I first saw the Beeimbolo when I fought in the 2008 World Championships.
There were these two kids tearing through my division. They kept doing this weird upside-down-spinny-thing that left their confused opponents and defending their backs.
It was a pleasure to watch them destroy the competition and I made a mental note to watch their development.
Those kids were the Mendes Bros.
It wasn’t until a year or so later after they’d wrecked many seasoned competitors that I saw a video of them demonstrating the berimbolo.
I immediately grabbed a friend and hit the mats to practise it.
We spent about an hour playing with it but just couldn’t figure out how to make it work.
I played around with it for a few more weeks with little success, so I decided to put it on the back-burner and just kind of forgot about it.
Fast-forward a few more years to 2012 and there’s Berimbolo’s everywhere. The Miyao’s are doing them, Buchecha’s doing them, even the kids are doing them, and I lost a couple of matches because of them.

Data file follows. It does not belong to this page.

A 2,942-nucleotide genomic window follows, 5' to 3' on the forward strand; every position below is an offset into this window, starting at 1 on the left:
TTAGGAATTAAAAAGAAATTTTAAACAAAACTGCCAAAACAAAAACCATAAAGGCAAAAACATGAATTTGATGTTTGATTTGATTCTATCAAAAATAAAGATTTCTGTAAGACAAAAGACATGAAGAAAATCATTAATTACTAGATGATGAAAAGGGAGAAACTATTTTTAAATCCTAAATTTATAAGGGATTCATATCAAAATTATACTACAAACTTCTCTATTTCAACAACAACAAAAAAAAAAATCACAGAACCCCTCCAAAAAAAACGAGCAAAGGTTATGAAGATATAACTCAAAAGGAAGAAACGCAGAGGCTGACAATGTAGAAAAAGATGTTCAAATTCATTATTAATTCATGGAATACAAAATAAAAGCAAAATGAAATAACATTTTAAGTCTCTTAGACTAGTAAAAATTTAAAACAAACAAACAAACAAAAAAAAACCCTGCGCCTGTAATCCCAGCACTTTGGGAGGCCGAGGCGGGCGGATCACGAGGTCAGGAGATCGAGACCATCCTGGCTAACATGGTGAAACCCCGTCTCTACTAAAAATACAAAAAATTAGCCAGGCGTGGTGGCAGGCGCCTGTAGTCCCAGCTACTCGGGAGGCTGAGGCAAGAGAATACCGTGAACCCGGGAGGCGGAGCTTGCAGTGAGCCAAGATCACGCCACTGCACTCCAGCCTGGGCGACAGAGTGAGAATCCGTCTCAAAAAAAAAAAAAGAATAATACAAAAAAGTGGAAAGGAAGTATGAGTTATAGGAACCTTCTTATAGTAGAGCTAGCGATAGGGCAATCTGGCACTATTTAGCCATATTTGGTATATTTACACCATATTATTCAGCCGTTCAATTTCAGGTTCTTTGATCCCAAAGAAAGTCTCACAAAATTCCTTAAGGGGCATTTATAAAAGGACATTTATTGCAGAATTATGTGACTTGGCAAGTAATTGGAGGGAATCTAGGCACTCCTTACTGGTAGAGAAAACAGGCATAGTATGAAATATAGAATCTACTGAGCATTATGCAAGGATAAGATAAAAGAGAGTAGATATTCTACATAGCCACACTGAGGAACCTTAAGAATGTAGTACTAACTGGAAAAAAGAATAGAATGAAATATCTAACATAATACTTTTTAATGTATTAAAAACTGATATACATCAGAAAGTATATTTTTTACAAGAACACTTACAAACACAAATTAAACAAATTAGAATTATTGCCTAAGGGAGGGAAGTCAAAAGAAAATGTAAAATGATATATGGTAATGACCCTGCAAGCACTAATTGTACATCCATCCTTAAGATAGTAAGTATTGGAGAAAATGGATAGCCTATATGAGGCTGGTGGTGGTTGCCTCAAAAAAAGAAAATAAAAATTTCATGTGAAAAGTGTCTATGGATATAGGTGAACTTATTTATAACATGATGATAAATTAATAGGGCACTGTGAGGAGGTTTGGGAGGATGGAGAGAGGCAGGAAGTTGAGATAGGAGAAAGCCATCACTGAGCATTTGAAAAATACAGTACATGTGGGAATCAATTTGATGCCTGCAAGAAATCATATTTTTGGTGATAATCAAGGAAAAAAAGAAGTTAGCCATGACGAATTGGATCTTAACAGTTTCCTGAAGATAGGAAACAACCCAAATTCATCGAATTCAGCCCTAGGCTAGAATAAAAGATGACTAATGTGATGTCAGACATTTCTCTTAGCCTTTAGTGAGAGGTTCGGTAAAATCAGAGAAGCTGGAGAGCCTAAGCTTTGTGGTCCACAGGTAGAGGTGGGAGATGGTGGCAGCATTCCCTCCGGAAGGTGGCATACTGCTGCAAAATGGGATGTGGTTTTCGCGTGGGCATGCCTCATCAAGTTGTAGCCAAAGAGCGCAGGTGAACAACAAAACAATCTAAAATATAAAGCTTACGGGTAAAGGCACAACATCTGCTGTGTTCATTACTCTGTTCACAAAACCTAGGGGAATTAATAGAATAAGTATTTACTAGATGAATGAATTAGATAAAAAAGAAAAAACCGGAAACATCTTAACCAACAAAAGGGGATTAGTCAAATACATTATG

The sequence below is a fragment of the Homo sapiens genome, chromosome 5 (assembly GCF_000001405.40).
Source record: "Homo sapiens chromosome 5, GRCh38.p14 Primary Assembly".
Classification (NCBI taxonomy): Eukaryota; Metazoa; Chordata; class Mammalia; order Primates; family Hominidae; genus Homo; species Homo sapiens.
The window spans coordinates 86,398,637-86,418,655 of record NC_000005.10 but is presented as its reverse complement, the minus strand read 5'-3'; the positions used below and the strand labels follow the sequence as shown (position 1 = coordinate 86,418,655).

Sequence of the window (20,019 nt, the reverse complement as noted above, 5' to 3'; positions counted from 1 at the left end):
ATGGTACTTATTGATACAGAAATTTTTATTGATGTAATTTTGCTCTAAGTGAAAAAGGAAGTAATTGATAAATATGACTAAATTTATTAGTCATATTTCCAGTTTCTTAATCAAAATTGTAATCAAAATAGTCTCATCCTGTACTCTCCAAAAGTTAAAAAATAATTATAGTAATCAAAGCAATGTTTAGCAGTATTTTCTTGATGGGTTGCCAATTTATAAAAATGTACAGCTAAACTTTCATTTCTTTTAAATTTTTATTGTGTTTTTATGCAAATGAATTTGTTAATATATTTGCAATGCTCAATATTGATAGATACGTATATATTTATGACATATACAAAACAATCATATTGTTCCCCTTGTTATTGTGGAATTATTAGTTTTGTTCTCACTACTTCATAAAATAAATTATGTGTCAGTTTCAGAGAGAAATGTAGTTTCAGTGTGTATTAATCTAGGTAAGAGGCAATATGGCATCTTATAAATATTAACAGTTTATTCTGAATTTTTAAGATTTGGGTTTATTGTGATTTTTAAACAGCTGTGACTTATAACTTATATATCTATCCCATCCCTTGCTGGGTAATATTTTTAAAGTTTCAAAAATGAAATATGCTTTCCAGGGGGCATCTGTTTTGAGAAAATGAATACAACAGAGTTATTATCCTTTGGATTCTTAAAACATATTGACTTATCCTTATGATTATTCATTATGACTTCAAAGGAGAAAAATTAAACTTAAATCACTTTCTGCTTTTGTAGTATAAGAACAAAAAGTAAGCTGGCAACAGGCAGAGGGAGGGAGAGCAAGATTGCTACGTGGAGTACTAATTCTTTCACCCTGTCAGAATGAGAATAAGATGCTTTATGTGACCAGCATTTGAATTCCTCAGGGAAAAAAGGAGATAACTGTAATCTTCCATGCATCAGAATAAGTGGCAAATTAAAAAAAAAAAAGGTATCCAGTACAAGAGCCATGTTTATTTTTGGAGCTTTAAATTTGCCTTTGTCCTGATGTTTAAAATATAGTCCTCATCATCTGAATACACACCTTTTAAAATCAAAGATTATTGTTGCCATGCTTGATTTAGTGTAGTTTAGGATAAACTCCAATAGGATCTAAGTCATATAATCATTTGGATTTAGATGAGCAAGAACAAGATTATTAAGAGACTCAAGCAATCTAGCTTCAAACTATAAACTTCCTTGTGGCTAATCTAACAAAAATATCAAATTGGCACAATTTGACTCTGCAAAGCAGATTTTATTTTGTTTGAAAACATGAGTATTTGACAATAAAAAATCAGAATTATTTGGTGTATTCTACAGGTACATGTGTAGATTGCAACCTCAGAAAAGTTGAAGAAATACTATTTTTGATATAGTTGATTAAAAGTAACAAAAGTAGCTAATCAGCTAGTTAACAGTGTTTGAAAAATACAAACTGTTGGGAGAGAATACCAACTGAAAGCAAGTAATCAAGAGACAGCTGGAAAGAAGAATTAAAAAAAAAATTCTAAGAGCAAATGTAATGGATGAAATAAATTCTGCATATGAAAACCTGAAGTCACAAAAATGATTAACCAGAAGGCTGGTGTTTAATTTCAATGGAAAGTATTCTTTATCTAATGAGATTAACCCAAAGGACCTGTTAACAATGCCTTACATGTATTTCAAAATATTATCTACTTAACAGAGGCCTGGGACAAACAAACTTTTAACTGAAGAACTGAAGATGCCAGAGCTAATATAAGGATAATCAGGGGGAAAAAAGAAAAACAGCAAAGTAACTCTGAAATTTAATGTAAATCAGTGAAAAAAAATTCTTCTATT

At that point, I realised I needed to play catch up with my berimbolo game and I’d missed an opportunity. I could’ve had a 4-year head start on my Berimbolo game, but I stayed within my comfort zone and I didn’t see the opportunity.
I was a skeptic.
In life, you can either be a skeptic or an early adopter. In my experience, early adopters win the game.
With Berimbolo’s, I was a skeptic and it cost me.
Don’t be like me, be an earlier adopter and look for the opportunities around you that can maximise your results and give you the edge.
Not every opportunity will be like the berimbolo, but every now and again the new idea or technique you put some energy into mastering can put your streets ahead of your competition.
Until next time,